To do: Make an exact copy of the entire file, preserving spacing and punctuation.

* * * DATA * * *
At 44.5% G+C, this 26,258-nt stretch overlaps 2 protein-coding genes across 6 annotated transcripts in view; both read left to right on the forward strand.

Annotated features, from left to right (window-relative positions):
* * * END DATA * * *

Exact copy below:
At 44.5% G+C, this 26,258-nt stretch overlaps 2 protein-coding genes across 6 annotated transcripts in view; both read left to right on the forward strand.

Annotated features, from left to right (window-relative positions):